Columnists, Sports

First and Goal: The NFL dishes out a virus punishment, but to the wrong team

The National Football League is shooting from the hip at this point.

Every outbreak of COVID-19 in the league has been handled differently. This disproportionate approach was most evident this weekend.

Denver Broncos backup quarterback Jeff Driskel tested positive for coronavirus Thanksgiving Day. It was assumed the team would put him on the injured reserve list, and he wouldn’t be on the sidelines for Sunday’s game against the New Orleans Saints.

But the league’s worst nightmare came true on Saturday. It was reported that the three other eligible QBs for the Broncos were around Driskel without masks on, which made them “high risk” and ineligible to play the next day.

Throughout the season, the NFL has tried shuffling games around in an attempt to avoid spreading the virus between teams. Earlier this year, the Tennessee Titans played on a Tuesday instead of a Sunday after 13 players tested positive for COVID-19.

What the NFL did this Sunday was wrong. Instead of postponing the Broncos’ game from Sunday to either Monday or Tuesday, it forced the team to play without a QB on the originally scheduled Sunday.

Undrafted rookie wide receiver Kendall Hinton, a former quarterback in college, was elevated from the practice squad and played in his first NFL game in a position he had never professionally practiced for.

Hinton’s performance was awful, but that’s beside the point. His courage to put his body on the line is enough to garner praise from fans and players alike. It never should have come to this point — Hinton wasn’t even given a chance to practice as a QB. Not only is that detrimental to the competitive side of the game, but it’s flat-out dangerous.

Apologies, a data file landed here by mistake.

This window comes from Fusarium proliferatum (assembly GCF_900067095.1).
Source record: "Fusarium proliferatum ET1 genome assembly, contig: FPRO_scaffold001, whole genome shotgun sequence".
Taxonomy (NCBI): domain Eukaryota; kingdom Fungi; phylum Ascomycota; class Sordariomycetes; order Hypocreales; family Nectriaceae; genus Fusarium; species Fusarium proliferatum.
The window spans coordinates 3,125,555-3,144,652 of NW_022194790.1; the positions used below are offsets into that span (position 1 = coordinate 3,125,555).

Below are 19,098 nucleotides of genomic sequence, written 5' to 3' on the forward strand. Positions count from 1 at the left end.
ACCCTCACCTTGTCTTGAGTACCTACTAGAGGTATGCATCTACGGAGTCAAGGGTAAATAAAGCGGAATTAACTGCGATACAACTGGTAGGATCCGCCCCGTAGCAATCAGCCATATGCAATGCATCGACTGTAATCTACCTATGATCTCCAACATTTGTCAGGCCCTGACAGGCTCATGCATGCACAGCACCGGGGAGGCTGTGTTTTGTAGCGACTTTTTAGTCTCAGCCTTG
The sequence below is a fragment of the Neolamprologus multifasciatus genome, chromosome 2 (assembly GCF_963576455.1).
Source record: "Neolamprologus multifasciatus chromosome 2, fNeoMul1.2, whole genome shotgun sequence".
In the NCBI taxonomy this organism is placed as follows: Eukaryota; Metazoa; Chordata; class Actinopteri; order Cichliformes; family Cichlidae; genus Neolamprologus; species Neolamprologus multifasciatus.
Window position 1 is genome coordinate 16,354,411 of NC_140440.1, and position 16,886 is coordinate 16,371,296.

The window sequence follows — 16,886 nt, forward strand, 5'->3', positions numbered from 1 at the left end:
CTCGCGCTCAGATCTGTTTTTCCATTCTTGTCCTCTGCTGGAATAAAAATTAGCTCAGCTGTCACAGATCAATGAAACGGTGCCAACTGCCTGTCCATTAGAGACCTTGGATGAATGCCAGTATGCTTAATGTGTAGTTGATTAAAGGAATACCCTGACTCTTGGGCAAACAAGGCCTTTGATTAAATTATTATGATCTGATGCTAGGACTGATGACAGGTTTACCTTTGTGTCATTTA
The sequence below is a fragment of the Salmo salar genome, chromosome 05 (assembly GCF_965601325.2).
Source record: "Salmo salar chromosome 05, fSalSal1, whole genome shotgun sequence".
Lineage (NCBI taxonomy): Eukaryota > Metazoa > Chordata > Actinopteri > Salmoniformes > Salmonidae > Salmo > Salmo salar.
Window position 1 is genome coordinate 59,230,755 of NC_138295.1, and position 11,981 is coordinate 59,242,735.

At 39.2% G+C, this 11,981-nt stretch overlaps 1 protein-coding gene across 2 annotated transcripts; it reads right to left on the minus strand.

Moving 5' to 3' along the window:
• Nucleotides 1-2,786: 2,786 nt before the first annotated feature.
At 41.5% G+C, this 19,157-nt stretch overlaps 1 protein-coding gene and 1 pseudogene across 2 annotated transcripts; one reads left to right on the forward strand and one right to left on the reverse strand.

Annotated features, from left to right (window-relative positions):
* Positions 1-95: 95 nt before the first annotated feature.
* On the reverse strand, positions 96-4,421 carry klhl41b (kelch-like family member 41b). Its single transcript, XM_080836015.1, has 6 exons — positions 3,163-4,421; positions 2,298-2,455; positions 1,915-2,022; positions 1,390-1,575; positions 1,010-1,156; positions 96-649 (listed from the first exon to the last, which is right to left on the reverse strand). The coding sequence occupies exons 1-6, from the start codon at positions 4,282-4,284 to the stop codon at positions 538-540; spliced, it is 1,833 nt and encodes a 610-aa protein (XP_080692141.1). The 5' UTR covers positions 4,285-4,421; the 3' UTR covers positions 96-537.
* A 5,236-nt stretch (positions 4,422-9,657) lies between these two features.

Why were the Broncos treated differently than every other team in the league?

This scenario on its own would be suspect, but the way the NFL is handling the Baltimore Ravens’ outbreak makes it even more puzzling.

If the league wanted to make an example out of a team that spread the virus, why didn’t it target the Ravens, who have 19 players on the reserve/COVID-19 list?

The Ravens were originally scheduled to play on Thanksgiving against their rival, the Pittsburgh Steelers, but those positive cases forced the NFL to postpone the game several times. 

Pretty reasonable response, right?

The response becomes ridiculous pretty quickly. The game, rescheduled for Sunday, was pushed back again to Tuesday night, as more players were testing positive each day, including 2019 league MVP Lamar Jackson. It was then moved to Wednesday afternoon, making it the first game in the season to be postponed three times.

The NFL bent over backward for this game to be played, yet allowed Hinton to be thrown to the wolves. It’s asinine and proves, once again, money is the only thing that matters to this league. The Ravens-Steelers rivalry is one of the most famous in all of American sports, and would most certainly attract a ton of viewers.

If the Ravens were unable or unwilling to field a team for Tuesday night, then why did the league not force a forfeit? Moving the game to Wednesday has caused another gigantic shift to other teams’ schedules — just so the Ravens could have a chance to barely get 22 guys on the field.

If the NFL was serious about laying down the hammer and punishing teams that do not follow every single COVID-19 precaution, then Baltimore should lose any chance to play this game. 

And the treatment the Ravens have received is punishing other teams. The Steelers now need to adjust their game planning and travel schedules — for the second time this year — because their opponents allowed the virus to spread through the ranks at a high rate. The Dallas Cowboys and Washington Football have also had to adjust their schedules. 

The Saints, Patriots, Titans and Las Vegas Raiders have all received virus-related fines this season. We should expect one to come for Baltimore.

Instead, we saw Hinton running for his life on Sunday while Baltimore gets treated like a VIP.

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